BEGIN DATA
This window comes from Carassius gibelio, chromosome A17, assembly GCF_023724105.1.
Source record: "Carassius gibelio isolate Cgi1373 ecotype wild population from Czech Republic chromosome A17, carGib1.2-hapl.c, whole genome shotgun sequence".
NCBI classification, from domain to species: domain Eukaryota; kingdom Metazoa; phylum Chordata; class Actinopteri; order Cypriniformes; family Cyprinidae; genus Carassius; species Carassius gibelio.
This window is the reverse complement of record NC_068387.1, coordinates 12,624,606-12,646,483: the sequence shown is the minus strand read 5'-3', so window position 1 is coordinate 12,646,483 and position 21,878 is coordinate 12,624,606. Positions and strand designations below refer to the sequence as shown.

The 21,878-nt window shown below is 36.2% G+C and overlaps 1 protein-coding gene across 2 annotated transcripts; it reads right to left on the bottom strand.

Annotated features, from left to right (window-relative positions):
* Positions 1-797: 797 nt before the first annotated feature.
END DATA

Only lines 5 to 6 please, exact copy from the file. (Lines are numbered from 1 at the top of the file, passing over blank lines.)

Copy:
The 21,878-nt window shown below is 36.2% G+C and overlaps 1 protein-coding gene across 2 annotated transcripts; it reads right to left on the bottom strand.

Annotated features, from left to right (window-relative positions):